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Center for Israel Studies | Courses & Minor

2017-2018 Courses

Courses listed may apply to a minor in Israel Studies
AU Registrar Class Schedule.


Fall 2017

History of Israel (3)

(HIST 443.001)
M/TH 2:30 PM - 3:45 PM

Michael Brenner, Seymour and Lillian Abensohn Chair in Israel Studies

This course traces the development of modern political Zionism in the nineteenth-century Europe; the historical background leading to the establishment of the State of Israel in 1948; and the history of Israel since then, including patterns of Jewish immigration and its relationship to the Arab World. Meets with HIST-643. Usually offered every fall.


Jerusalem: Myths, History, Modernity (3)

(GNED 130.008)
M/TH 11:20 AM - 12:35 PM

Michael Brenner, Seymour and Lillian Abensohn Chair in Israel Studies

Central for the three Abrahamic traditions, Jerusalem has been a locus of worship and dispute for over two-thousand years. The course proceeds thematically, beginning with the role of Jerusalem in the mythic imagination of Judaism, Christianity, and Islam. Students then turn to writings reflecting the history of Jerusalem as a physical place and a source of contention for the Assyrians and Babylonians, the Persians, the Romans, the empires of medieval Europe and the Ottomans, the British, the Arabs and the modern State of Israel. Finally, the course turns to the modern era and examines Jerusalem as a modern city and a proxy for disputes over identity, culture, language, and religion. Students visit different places of worship in DC and invite guest speakers representing a diversity of cultures to class. Open only to Complex Problems Living-Learning Community students. Permission: Program Director.


Renegotiating Arab-Israeli Peace (Senior Capstone) (3)

(SISU 419.012)
M 2:30 PM - 5:20 PM

Guy Ziv, Assistant Professor, School of International Service

This senior capstone provides students with a deeper understanding of the problems that have confounded the Israeli-Palestinian peace process, in particular the "final status" issues: borders, Jerusalem, refugees, and security. Students focus on the contested narratives; the relevant political actors; and the key international, regional, and internal events that have shaped the dispute. As well, previous rounds of negotiations are reviewed in order to analyze what went wrong. Students then partake in a simulation in which they attempt to constructively address the final status issues as well as other sticking points, such as settlements and terrorism, in Israeli-Palestinian peacemaking. Prerequisite: International Studies major and at least 75 credits.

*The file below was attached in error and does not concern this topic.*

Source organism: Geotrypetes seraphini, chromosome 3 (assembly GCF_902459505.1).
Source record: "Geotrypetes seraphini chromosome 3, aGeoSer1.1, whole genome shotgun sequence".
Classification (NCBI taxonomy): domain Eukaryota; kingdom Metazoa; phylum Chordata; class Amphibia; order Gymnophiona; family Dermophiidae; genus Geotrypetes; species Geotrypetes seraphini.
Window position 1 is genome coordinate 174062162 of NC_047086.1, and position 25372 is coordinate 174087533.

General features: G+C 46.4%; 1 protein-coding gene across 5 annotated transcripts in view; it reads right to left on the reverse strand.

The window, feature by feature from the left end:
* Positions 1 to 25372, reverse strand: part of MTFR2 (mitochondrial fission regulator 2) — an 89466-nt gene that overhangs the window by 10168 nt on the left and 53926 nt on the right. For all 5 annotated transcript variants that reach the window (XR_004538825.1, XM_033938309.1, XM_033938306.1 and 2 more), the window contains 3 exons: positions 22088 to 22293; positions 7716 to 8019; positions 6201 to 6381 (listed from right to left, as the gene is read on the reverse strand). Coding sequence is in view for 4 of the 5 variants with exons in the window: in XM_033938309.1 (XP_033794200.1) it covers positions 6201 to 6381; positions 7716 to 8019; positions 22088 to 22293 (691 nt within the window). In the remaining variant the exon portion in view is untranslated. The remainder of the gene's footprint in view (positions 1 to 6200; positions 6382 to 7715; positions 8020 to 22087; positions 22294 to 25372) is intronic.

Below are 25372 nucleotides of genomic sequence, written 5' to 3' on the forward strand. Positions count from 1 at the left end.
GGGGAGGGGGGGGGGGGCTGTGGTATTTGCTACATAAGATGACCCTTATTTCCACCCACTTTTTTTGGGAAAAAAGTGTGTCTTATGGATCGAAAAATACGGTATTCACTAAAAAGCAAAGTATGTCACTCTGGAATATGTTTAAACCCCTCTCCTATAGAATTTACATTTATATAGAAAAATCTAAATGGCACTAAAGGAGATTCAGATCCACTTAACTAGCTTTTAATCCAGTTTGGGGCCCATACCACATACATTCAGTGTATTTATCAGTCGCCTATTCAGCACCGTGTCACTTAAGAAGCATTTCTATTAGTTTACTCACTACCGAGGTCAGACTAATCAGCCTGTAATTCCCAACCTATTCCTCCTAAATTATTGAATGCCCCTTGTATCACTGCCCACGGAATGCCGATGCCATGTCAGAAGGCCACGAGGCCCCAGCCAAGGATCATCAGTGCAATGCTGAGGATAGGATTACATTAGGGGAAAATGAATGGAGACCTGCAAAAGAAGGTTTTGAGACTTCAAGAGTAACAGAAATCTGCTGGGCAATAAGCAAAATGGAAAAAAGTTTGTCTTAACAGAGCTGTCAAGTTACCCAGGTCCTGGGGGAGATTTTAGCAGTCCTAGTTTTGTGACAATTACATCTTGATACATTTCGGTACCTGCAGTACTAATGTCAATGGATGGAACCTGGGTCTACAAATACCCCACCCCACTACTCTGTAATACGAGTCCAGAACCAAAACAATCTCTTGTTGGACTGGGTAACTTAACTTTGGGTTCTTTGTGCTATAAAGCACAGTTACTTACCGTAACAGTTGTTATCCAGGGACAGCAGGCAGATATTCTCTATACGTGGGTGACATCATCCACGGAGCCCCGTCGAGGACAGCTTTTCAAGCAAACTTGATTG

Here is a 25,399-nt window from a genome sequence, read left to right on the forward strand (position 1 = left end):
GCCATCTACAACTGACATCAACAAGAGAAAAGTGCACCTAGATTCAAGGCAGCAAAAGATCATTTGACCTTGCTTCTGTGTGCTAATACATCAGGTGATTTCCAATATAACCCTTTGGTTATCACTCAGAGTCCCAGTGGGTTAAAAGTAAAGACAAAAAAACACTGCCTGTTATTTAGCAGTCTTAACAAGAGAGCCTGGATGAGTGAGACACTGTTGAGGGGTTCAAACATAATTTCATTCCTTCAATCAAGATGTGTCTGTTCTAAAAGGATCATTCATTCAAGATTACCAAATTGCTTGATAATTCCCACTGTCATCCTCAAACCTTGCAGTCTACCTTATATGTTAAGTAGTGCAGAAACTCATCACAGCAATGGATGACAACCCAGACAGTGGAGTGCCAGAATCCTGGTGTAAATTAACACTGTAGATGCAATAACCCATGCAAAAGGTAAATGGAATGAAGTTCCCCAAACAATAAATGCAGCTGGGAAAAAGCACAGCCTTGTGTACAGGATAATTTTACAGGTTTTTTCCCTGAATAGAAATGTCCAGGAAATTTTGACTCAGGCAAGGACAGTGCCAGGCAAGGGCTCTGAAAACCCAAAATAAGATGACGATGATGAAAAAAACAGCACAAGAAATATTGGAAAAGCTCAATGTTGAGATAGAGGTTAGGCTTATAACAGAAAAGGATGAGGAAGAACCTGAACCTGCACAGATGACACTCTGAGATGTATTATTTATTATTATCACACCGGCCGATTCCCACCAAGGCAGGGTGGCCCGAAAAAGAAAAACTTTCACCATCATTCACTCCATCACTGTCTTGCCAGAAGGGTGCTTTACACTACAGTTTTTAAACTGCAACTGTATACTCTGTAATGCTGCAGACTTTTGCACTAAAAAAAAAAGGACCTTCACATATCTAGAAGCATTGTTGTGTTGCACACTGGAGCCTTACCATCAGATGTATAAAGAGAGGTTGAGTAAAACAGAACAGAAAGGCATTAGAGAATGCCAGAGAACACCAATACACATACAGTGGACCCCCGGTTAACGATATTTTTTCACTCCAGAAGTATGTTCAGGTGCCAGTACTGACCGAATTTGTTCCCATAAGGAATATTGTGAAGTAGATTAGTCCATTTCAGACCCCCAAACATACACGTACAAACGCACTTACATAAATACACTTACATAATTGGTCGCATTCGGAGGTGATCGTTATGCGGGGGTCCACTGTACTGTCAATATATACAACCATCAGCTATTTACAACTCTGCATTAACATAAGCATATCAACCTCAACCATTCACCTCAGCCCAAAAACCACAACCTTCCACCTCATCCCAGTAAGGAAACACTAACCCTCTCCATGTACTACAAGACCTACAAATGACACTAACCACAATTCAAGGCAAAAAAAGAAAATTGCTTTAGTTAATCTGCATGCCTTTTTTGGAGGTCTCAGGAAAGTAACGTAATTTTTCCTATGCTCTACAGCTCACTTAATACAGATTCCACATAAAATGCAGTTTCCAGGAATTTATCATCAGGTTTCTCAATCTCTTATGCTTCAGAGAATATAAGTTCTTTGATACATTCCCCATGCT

Politics and Public Policy in Israel (3)

W 2:30 PM - 5:20 PM

Dan Arbell, Scholar in Residence, Israel Studies

Israel's parliamentary democracy is a mosaic in which ethnic, class, religious, national and migration considerations play a dynamic part in the intricacies of the political system. This course provides an overview of the geopolitical history of Israel and the Arab-Israel conflict for the pre-state era until the present, and also an introduction to the principles that guide Israel's political system and the cleavages in Israeli society which greatly affect developments and trends in politics and policy. Prerequisites: GOVT-130 or GOVT-231 or GOVT-232, and a minimum of 2.5 GPA.

US Israel Relations (3)

T/F 12:55 PM - 2:10 PM

Guy Ziv, Assistant Professor, School of International Service

This course explores the evolution of U.S. relations with Israel, from the establishment of the Jewish state in 1948 to the present day. Along the way, it examines key milestones in U.S.-Israel relations, beginning with President Truman's controversial decision to buck the U.S. foreign policy establishment and formally recognize the state of Israel; the wartime American airlift in 1973; the U.S. role in Arab-Israeli peacemaking, from Secretary of State Henry Kissinger's shuttle diplomacy to the two Camp David summits and beyond; and the U.S. role in providing military, economic, and diplomatic aid to the Jewish state. The course analyzes how a combination of sentimental, political, and strategic factors have led to the formation of a wholly unique bilateral relationship; characterized at once by both tight bonds and inherent tensions. Prerequisite: SISU-206 and SISU-230.


Israel Studies Minor

AU's undergraduate minor in Israel Studies is one of the premier programs of its kind in the United States. Its focus is on Israel's history, unique political democracy, multicultural society, economic development, immigrant absorption, and international contributions in the arts, business, technology, sciences, and letters. Courses are offered in numerous areas including sociology, Jewish studies, history, and the School of International Service. Another feature of the minor is its seamless connection with study abroad in Israel. AU students are encouraged to study in Israel and receive credits toward the Israel Studies minor. The Center for Israel Studies complements the minor by hosting conferences and events to further educate individuals about Israel and Israel's contributions to the world.

For additional information, please see the Israel Studies Minor Requirements. You may also contact Dr. Michael Brenner, Abensohn Chair of Israel Studies, 202-885-2752,; or Laura Cutler, Managing Director, 202-885-3780,